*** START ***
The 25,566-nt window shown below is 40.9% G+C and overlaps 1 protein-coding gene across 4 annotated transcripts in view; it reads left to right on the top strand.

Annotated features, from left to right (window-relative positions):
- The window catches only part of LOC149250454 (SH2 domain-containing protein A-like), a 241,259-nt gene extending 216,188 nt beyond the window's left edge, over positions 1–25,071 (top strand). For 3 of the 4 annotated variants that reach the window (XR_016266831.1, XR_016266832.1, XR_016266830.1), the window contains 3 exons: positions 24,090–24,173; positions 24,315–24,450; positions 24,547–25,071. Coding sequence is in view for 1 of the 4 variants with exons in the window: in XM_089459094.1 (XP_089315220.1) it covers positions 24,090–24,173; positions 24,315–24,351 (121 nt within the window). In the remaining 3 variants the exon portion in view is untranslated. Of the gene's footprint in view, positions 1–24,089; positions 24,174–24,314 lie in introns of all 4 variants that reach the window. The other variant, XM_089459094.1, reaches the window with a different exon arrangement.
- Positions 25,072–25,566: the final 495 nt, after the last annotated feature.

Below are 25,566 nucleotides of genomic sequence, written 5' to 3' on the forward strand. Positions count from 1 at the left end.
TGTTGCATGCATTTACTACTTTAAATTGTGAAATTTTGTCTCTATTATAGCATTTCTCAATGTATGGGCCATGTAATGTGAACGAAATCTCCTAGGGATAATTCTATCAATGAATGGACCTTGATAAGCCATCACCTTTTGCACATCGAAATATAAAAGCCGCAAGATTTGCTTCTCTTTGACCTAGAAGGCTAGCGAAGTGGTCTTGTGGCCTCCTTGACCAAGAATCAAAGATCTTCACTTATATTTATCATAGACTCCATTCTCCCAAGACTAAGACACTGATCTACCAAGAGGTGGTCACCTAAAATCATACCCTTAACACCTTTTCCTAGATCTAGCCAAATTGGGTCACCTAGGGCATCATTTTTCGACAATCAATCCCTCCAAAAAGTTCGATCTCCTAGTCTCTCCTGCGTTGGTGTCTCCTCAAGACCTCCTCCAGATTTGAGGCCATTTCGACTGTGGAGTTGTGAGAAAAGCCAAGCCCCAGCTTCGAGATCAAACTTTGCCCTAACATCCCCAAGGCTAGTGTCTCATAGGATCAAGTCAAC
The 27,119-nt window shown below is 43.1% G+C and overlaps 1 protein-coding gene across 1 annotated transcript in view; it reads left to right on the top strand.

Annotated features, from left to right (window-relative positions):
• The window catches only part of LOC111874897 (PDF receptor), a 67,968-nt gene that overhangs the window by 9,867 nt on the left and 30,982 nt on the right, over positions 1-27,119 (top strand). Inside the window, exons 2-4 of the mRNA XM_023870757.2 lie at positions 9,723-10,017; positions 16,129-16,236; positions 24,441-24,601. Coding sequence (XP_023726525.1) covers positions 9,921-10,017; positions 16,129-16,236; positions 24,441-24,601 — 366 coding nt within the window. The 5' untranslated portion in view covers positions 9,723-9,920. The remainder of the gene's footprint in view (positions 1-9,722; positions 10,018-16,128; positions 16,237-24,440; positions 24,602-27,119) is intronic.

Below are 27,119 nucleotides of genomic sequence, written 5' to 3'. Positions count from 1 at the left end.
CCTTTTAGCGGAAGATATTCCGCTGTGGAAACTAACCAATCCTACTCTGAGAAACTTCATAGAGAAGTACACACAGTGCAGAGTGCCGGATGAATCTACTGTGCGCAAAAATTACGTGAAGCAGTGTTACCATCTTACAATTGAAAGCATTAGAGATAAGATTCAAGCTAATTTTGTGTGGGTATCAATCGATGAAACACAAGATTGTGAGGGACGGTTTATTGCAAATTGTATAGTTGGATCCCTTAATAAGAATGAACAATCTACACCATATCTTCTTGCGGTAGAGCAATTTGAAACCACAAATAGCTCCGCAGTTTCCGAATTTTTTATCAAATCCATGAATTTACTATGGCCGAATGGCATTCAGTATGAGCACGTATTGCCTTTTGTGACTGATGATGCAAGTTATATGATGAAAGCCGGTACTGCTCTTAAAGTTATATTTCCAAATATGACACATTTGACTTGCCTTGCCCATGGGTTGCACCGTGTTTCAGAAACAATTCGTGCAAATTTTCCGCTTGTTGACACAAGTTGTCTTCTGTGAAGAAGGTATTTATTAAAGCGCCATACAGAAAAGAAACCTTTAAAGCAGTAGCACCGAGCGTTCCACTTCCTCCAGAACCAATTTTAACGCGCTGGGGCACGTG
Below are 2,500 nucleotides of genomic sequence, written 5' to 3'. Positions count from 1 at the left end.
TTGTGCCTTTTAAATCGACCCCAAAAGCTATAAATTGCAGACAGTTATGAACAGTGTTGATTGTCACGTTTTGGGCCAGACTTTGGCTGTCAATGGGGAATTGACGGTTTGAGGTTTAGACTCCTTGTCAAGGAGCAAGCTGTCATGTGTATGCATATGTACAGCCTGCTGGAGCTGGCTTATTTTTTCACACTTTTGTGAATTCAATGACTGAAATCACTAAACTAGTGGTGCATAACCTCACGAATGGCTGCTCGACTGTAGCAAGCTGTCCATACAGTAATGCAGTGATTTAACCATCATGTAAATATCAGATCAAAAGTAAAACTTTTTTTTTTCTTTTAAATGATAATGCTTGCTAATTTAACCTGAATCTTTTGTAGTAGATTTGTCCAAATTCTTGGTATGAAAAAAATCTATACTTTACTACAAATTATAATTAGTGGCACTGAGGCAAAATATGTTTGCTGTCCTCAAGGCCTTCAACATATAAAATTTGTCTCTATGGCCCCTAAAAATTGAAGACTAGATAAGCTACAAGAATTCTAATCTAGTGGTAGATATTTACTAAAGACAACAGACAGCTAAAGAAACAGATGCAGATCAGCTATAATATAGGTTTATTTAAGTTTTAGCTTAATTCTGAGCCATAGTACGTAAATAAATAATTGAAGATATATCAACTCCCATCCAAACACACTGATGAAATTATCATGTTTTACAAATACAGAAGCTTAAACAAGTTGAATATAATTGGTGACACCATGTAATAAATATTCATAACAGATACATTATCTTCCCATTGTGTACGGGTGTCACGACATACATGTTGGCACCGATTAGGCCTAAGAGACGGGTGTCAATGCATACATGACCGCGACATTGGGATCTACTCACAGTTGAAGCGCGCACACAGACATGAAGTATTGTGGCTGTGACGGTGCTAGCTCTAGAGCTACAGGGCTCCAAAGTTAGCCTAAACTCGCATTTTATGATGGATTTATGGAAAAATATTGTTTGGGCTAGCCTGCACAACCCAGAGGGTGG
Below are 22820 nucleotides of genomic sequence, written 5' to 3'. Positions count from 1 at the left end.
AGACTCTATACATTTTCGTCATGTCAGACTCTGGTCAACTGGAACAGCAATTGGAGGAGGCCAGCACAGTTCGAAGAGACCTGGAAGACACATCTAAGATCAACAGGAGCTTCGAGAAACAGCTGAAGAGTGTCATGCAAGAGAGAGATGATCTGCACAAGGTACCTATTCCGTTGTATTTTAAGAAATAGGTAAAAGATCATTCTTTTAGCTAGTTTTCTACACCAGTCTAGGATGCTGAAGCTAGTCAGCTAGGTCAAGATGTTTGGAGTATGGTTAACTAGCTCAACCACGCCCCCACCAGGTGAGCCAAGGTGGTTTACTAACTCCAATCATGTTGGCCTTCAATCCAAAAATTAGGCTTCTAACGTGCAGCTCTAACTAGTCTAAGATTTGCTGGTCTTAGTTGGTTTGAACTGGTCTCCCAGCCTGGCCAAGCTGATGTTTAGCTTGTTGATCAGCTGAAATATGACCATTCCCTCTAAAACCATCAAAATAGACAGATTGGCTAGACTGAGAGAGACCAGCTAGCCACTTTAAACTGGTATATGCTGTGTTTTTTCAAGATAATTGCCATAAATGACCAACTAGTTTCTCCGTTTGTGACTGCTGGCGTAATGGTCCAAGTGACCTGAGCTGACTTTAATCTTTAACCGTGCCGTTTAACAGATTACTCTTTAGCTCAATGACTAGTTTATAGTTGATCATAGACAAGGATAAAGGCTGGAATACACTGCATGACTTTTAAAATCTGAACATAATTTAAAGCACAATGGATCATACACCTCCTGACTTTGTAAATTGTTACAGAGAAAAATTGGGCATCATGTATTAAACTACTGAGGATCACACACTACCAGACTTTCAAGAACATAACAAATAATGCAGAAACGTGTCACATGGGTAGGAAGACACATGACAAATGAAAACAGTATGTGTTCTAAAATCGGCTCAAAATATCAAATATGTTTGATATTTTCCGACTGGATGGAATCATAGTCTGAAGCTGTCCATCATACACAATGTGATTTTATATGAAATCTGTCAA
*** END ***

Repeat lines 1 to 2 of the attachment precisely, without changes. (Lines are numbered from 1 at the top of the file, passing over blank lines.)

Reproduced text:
The 25,566-nt window shown below is 40.9% G+C and overlaps 1 protein-coding gene across 4 annotated transcripts in view; it reads left to right on the top strand.

Annotated features, from left to right (window-relative positions):